Greene & Greene in Context

Some people may remember the exquisite furniture in The Huntington’s permanent exhibition about Arts and Crafts masters Charles Sumner Greene and Henry Mather Greene. The space was just reinstalled and the take-home message is clear: The Greenes did much more than simply produce gorgeous furniture. Arriving in Pasadena, Calif., in … Continue reading

Mementos of Downton

If you’re one of the millions of people who watched the British period drama “Downton Abbey,” you might be craving a juicy story about a lord or lady right about now. “Downton” led viewers on a rollercoaster ride as the titled Crawley family—and their (mostly) faithful staff—navigated the emotional waters … Continue reading

The Flowering of Color Printing

In “The Artist’s Garden: American Impressionism and the Garden Movement, 1887–1920”—the exhibition on view in The Huntington’s MaryLou and George Boone Gallery through May 9—you can catch a glimpse of a 19th-century innovation that brightened the visual culture of the age: color lithography, or stone printing in multiple inks. Examples … Continue reading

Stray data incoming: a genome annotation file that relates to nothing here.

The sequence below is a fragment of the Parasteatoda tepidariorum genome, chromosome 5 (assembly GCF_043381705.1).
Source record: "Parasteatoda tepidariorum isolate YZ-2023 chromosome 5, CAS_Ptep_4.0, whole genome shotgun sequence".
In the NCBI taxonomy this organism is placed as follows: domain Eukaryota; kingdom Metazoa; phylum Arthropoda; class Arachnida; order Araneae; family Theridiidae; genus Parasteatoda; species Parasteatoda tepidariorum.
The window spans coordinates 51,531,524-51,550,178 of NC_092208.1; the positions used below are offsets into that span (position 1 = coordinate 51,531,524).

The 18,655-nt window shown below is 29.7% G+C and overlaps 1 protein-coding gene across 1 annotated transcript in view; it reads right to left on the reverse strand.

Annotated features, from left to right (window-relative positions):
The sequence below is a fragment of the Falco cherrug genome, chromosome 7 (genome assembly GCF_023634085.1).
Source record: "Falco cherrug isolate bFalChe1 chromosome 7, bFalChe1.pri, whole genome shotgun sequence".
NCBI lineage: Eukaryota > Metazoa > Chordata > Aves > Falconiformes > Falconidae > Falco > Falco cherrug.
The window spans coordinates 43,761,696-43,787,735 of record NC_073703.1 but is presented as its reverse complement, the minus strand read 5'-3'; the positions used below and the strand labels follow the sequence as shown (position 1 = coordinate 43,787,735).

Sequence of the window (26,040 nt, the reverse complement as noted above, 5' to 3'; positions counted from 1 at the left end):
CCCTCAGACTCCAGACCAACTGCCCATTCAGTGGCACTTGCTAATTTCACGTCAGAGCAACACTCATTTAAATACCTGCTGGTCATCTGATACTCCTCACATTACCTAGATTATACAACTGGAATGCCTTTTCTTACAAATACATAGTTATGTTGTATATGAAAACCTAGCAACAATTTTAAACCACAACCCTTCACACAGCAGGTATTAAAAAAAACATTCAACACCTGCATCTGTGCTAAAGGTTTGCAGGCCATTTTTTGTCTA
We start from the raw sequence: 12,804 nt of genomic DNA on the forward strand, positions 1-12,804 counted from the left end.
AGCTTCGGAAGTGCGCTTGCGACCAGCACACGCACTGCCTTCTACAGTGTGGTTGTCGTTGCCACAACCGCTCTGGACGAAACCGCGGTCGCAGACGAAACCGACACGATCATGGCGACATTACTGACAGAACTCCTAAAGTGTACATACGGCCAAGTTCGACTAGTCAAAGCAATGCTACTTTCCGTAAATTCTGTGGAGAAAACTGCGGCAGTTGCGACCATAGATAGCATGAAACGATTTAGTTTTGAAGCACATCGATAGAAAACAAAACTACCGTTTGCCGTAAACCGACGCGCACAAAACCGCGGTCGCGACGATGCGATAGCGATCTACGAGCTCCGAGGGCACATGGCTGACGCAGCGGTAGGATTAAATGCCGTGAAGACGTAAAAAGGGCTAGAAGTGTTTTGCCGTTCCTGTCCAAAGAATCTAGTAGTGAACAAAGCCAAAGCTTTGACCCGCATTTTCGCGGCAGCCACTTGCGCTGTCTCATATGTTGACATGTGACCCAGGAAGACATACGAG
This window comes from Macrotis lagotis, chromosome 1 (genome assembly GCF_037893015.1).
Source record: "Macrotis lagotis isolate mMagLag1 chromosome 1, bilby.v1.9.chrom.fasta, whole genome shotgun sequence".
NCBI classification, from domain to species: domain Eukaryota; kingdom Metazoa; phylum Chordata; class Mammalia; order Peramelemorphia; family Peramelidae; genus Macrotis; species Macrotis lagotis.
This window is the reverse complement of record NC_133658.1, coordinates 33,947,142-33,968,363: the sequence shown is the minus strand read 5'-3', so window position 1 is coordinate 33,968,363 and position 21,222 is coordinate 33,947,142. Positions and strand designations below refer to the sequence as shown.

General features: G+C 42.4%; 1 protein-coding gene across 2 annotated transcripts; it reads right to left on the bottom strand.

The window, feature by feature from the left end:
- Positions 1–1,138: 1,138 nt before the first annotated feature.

Evolution of a Van Dyck

A major U.S. exhibition on Flemish master portrait artist Anthony van Dyck (1599–1641) opens today at New York’s Frick Collection. The Huntington has its own van Dyck story to tell. At its center is the artist’s beautiful full-length painting Anne (Killigrew) Kirke (ca. 1637), showing its subject lavishly attired in a … Continue reading

For Neophiles, Aesthetes, and People Who Like to Eat

Surprise! There are 11 new acquisitions on view in one room in the Virginia Steele Scott Galleries of American Art right now. That’s great news for neophiles, and even greater news for fans of representational art from the mid-20th century. Plus, there are stylish modern silver and ceramic works. If … Continue reading

Looking at Loved Ones

The Huntington is rightfully known for its collection of British portraits. Most of these are the product of a professional association between artist and client. For example, Thomas Gainsborough’s dazzling full-length portrait of Elizabeth Beaufoy (circa 1780), on view in the Thornton Portrait Gallery, is a flattering image of wealth … Continue reading